Hope you’ll enjoy this mix of epilepsy-related news and comment.
We’ll try to keep you right up-to-date with the latest medication and treatment ideas, along with our thoughts on some of the bigger issues. When we get the latest news on Electricity – the book, the sequel and the film – we’ll post it here too.
Just one thing – if you have a comment or a question, or some thoughts of your own, please let us know. We’d love to hear from you…
A major Swedish study has shown that the greatest cause of premature deaths in people with autism and learning disability is epilepsy. The largest cause of death in people with autism who do not have an intellectual disability was taking their own life. All our courses include strategies to minimise premature deaths in people with epilepsy. Read Aiden’s story, where the positive impact of our training has improved his life.
We will be supporting the charity’s campaign for a National Audit of Epilepsy Deaths. 39% of epilepsy deaths may be preventable. All you need to do is pop your postcode in the link to join the campaign for avoidable deaths and complete the form. This will generate a letter to you MP asking them to contact the Minister for Health.
During National Epilepsy Week 17th- 24th May 2015 we will be supporting Epilepsy Society by engaging with our MP and asking him to Speak up for Epilepsy.
We have also joined Twitter so please follow us.
Let’s imagine the scenario: you’re the registered manager of a care home for vulnerable adults. Your staff are all well trained, and understand how to deal with epilepsy skilfully and with dignity. But one day, tragically, somebody with epilepsy in your care home dies unexpectedly…
You had an up-to-date care plan in place. What more could you have done?
This isn’t meant to scare you. It’s simply meant to get us all thinking more about Sudden Unexpected Death in Epilepsy.
Buccal midazolam training is one of our most popular courses. So if you’re thinking of getting some buccal midazolam training for your or your team, this blog is a good place to start…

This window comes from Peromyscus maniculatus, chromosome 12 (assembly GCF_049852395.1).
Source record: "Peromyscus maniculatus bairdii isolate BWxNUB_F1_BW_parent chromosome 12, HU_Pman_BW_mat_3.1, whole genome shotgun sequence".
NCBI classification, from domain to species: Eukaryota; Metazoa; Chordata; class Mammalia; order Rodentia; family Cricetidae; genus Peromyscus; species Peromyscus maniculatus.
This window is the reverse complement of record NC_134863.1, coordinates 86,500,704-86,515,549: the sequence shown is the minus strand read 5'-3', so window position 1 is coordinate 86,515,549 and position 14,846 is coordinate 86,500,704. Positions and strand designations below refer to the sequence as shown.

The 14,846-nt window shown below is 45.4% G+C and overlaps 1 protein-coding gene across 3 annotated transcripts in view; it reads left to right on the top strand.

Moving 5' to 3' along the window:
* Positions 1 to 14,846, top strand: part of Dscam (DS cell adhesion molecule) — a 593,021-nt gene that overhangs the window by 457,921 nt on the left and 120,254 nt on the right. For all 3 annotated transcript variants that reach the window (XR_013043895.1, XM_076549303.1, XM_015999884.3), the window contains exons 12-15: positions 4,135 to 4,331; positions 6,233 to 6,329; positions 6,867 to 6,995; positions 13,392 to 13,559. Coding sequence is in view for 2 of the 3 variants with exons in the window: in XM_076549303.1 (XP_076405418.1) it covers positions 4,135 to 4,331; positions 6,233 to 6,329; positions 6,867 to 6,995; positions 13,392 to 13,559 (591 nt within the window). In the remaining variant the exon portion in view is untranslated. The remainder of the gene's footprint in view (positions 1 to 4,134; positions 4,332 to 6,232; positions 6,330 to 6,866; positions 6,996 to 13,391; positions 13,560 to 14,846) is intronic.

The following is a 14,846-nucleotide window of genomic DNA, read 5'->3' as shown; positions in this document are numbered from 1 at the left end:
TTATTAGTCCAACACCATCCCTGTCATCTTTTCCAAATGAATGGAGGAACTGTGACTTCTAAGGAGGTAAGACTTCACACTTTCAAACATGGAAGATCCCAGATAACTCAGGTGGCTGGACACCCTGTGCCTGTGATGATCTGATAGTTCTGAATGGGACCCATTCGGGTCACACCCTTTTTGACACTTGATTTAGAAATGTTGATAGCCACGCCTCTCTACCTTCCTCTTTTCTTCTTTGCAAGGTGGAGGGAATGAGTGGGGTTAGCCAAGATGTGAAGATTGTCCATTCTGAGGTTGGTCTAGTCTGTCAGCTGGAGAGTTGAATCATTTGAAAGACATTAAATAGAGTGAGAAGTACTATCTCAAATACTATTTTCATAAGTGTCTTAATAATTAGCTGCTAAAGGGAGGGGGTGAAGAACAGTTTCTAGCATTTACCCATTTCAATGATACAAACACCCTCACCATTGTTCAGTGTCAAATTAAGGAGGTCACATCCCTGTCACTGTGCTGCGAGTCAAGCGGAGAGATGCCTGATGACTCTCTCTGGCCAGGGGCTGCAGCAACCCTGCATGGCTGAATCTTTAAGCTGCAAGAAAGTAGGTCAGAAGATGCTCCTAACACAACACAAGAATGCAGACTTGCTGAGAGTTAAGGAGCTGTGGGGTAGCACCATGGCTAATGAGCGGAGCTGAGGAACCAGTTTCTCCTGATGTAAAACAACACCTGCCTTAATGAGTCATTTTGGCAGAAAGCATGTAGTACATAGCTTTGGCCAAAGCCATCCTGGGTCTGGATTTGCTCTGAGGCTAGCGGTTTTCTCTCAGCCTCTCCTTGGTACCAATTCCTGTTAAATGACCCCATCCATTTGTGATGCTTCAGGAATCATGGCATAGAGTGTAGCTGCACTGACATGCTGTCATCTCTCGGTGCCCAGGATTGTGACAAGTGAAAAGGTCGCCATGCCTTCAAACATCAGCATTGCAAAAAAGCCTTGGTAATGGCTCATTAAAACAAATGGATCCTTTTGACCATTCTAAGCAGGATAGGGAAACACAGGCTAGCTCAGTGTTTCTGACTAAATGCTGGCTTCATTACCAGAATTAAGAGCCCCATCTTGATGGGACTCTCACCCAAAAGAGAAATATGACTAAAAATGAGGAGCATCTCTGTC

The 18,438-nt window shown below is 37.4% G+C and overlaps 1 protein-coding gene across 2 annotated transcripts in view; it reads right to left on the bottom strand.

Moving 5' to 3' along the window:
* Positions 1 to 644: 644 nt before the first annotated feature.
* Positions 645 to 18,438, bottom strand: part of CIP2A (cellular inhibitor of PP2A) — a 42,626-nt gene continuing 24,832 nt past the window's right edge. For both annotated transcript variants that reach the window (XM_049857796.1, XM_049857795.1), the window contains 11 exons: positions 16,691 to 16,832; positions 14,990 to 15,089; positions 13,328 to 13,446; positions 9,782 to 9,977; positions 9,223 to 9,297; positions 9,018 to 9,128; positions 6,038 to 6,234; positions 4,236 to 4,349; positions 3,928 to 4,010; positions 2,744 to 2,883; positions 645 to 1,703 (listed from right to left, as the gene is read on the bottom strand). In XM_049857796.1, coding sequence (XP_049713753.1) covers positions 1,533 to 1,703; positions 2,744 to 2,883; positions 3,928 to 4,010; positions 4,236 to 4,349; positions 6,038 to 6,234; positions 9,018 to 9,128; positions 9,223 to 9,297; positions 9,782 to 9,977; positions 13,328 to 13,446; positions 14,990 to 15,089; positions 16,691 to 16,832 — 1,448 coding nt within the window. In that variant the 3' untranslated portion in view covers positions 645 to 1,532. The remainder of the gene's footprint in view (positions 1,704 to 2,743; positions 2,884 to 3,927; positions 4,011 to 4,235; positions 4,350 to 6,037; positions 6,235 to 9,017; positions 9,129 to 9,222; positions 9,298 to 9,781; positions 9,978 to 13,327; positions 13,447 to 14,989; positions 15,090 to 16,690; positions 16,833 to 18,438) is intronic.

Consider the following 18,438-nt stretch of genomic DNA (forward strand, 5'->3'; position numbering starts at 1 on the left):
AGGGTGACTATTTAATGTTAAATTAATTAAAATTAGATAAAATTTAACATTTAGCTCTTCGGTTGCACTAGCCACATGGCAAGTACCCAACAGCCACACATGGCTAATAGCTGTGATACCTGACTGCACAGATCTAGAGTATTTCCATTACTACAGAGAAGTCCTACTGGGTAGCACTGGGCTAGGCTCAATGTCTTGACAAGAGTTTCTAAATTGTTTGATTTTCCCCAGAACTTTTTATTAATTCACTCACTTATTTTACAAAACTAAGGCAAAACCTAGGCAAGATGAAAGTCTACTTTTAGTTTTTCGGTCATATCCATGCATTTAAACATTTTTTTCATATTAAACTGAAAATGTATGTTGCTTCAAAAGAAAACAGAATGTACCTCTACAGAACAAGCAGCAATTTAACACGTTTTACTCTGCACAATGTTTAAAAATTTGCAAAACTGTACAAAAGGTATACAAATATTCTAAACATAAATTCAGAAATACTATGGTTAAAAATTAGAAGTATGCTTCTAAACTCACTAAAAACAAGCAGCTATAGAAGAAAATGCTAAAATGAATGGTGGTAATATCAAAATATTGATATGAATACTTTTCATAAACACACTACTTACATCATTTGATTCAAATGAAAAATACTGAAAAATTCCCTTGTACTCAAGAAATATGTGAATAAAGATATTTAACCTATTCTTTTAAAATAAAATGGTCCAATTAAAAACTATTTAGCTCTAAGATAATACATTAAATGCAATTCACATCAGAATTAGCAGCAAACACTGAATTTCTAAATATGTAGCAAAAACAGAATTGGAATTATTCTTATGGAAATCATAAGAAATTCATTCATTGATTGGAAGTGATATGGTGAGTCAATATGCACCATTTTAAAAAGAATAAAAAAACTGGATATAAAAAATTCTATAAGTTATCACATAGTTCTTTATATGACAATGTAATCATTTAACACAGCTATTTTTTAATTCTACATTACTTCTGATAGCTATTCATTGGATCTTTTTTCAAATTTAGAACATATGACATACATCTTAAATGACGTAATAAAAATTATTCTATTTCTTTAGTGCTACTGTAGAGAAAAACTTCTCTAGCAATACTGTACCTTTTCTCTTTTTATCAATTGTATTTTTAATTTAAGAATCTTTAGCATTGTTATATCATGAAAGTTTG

As anyone who has cared for, lived, or worked with someone who has epilepsy knows, seizures are scary. The longer the seizure lasts, the more damage it can do – and the less likely it will be to respond to medical intervention.
If you google ‘marijuana and epilepsy’ or ‘cannabis and epilepsy’ you’ll get a pretty wide spread of opinions on the question of whether or not marijuana is actually effective at treating the symptoms of epilepsy.
So what – and who – should you believe?
We’re not going to weigh in with an opinion here, but we are going to give you a little taste of popular opinion. At the time of writing this is a particularly hot topic in America.
I’m often asked “why do staff need to do epilepsy awareness training?” And of course the short answer is: it’s a CQC requirement for care providers. But as an epilepsy awareness trainer, I can give you a different answer; I can tell you why the people in your care want care staff to have epilepsy awareness training…
How do I know?
I had epilepsy.
I was diagnosed at fifteen months old and had uncontrolled seizures well into my adult life.
The author Ray Robinson contacted me over ten years ago. He was planning to write a fictional book where the main character had epilepsy. Ray asked me if I would like to share my experiences of living with epilepsy as part of his research for the book.
I duly sent him my story of living with temporal lobe epilepsy, complete with the highs and lows.